Finally, despite Shapiro’s claim that the Governor spent “eight years of getting nowhere with the Democratic Legislature on her policy initiatives,” the fact is, the Governor’s achievements at the legislative level are impressive, given the immense political roadblocks by the majority party.

Approximately 42 percent of all bills introduced by the Administration and bills that were closely related (or in some cases identical copycat bills) to the Administration’s were passed by the Legislature, including 48% this past session.

Considering that the House Majority was able to get only 50 percent of its legislative packages passed between 2003 and 2009, and the Senate Majority was only able to squeeze out a 45 percent success rate with its packages between 2006 and 2009, the success rate of the Governor’s legislative initiatives demonstrates the merit and caliber of her Administration’s proposals.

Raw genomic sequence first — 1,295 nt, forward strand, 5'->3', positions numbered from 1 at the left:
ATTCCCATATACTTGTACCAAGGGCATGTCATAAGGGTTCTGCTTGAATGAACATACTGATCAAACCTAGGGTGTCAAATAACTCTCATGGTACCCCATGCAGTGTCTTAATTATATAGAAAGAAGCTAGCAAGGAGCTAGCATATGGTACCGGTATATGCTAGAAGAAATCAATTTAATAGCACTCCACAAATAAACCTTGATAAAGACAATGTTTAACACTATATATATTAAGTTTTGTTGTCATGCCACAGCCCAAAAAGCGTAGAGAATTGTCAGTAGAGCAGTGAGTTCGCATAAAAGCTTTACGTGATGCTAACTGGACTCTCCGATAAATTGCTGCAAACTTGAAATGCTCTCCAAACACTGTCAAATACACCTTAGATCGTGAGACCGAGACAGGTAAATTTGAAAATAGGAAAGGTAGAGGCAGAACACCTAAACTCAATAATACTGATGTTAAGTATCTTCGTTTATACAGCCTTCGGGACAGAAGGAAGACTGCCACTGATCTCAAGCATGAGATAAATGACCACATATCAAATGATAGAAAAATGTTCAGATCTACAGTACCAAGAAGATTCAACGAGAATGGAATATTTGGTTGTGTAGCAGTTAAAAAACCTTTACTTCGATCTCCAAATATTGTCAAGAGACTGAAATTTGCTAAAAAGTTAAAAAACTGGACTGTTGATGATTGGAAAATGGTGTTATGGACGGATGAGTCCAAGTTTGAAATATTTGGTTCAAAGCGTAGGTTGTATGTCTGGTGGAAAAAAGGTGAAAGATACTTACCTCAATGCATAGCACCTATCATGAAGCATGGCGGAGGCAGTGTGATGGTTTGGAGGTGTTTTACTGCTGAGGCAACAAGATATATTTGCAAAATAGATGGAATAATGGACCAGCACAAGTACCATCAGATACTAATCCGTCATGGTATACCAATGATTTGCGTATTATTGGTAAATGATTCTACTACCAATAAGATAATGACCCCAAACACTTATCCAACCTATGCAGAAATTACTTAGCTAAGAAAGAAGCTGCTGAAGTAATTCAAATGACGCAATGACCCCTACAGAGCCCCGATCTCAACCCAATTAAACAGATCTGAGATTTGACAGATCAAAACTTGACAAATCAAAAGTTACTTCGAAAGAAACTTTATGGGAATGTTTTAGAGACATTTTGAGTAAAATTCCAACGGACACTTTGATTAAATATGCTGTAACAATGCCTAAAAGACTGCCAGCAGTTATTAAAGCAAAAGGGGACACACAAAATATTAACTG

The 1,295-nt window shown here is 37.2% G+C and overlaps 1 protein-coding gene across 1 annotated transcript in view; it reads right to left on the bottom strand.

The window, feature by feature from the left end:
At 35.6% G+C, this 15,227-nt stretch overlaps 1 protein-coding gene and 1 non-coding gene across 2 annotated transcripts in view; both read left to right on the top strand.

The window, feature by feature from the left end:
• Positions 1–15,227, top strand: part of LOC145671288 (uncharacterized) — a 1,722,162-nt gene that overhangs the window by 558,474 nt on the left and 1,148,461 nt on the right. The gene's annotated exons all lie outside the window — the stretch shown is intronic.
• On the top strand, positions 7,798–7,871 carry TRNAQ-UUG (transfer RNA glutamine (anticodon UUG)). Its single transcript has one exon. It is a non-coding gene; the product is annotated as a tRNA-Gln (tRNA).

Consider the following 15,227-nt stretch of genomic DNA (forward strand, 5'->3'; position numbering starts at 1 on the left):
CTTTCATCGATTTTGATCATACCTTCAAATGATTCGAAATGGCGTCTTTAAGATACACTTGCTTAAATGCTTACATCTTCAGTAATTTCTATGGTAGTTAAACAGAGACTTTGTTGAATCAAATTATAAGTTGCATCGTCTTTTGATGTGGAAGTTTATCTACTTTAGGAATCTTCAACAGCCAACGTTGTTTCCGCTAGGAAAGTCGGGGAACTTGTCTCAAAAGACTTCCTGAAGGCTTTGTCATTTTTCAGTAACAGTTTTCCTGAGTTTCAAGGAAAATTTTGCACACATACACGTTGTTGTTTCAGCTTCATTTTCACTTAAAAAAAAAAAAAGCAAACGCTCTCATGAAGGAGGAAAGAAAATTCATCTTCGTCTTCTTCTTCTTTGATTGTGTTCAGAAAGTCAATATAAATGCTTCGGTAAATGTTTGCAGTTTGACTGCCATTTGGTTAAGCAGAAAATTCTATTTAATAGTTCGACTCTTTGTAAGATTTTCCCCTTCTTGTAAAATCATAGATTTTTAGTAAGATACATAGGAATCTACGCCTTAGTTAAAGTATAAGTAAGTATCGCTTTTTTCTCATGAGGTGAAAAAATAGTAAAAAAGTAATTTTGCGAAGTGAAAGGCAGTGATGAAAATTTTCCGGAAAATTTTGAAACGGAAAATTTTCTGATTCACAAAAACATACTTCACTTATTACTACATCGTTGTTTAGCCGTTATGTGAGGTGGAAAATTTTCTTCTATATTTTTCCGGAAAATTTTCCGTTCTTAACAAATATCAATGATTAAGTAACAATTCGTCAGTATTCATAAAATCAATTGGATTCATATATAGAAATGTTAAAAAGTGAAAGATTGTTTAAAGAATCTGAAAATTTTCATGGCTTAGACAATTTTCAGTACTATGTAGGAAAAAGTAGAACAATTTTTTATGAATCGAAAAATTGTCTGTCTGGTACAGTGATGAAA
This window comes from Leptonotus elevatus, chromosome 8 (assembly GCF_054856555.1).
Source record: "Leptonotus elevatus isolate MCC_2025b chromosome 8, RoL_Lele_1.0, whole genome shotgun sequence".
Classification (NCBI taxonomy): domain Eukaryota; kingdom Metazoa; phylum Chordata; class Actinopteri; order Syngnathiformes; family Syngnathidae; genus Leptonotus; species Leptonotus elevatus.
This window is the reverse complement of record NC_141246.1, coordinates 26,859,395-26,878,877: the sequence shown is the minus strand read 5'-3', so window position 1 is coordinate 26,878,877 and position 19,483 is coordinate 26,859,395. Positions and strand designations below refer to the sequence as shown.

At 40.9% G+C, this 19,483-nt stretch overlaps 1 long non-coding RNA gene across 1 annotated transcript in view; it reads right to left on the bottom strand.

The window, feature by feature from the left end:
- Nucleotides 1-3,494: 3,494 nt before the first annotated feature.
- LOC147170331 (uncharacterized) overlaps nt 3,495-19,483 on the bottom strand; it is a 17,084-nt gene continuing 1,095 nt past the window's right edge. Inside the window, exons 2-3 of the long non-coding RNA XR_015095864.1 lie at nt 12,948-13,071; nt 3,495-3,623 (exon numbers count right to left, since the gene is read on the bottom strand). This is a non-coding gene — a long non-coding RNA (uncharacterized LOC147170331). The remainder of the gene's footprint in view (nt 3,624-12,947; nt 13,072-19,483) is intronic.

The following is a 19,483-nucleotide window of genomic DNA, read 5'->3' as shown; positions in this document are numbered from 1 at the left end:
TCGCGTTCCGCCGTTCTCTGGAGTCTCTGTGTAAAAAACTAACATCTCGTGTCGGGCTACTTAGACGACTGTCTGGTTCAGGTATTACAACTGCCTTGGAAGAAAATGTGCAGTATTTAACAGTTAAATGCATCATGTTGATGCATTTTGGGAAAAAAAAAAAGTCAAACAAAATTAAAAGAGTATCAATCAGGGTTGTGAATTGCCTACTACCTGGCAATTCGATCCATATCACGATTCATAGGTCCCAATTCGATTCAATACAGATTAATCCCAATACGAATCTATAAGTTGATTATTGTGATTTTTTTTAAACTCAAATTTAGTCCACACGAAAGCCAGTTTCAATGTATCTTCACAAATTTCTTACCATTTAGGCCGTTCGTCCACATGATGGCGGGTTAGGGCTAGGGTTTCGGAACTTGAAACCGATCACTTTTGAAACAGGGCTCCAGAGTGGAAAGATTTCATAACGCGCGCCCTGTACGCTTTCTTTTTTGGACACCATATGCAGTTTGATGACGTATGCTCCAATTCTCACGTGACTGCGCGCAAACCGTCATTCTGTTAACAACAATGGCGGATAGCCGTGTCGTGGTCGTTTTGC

It’s interesting to note that in the 2010 legislative session – in the midst of the most severe economic crisis facing our state – the House and Senate Majority didn’t even bother to submit legislative packages, so their success rate is zero percent.

The Governor’s accomplishments – at the administrative and legislative levels – will have long-term beneficial impacts on Hawai‘i’s future, ensuring Governor Lingle’s legacy will be remembered far beyond her significant appointments to the Judiciary.

Leonard Klompus
Senior Advisor — Communications
Office of the Governor